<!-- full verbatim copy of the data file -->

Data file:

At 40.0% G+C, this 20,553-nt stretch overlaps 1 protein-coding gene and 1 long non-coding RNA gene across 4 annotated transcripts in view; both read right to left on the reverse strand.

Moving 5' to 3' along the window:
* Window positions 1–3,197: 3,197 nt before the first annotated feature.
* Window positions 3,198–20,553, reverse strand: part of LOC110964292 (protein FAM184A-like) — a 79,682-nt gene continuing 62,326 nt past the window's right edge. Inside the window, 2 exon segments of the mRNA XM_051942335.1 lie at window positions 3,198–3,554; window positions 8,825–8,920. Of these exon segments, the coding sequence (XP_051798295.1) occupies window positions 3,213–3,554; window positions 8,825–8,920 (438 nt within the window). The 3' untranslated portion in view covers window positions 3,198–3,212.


At 40.0% G+C, this 20,553-nt stretch overlaps 1 protein-coding gene and 1 long non-coding RNA gene across 4 annotated transcripts in view; both read right to left on the reverse strand.

Moving 5' to 3' along the window:
* Window positions 1–3,197: 3,197 nt before the first annotated feature.
* Window positions 3,198–20,553, reverse strand: part of LOC110964292 (protein FAM184A-like) — a 79,682-nt gene continuing 62,326 nt past the window's right edge. Inside the window, 2 exon segments of the mRNA XM_051942335.1 lie at window positions 3,198–3,554; window positions 8,825–8,920. Of these exon segments, the coding sequence (XP_051798295.1) occupies window positions 3,213–3,554; window positions 8,825–8,920 (438 nt within the window). The 3' untranslated portion in view covers window positions 3,198–3,212.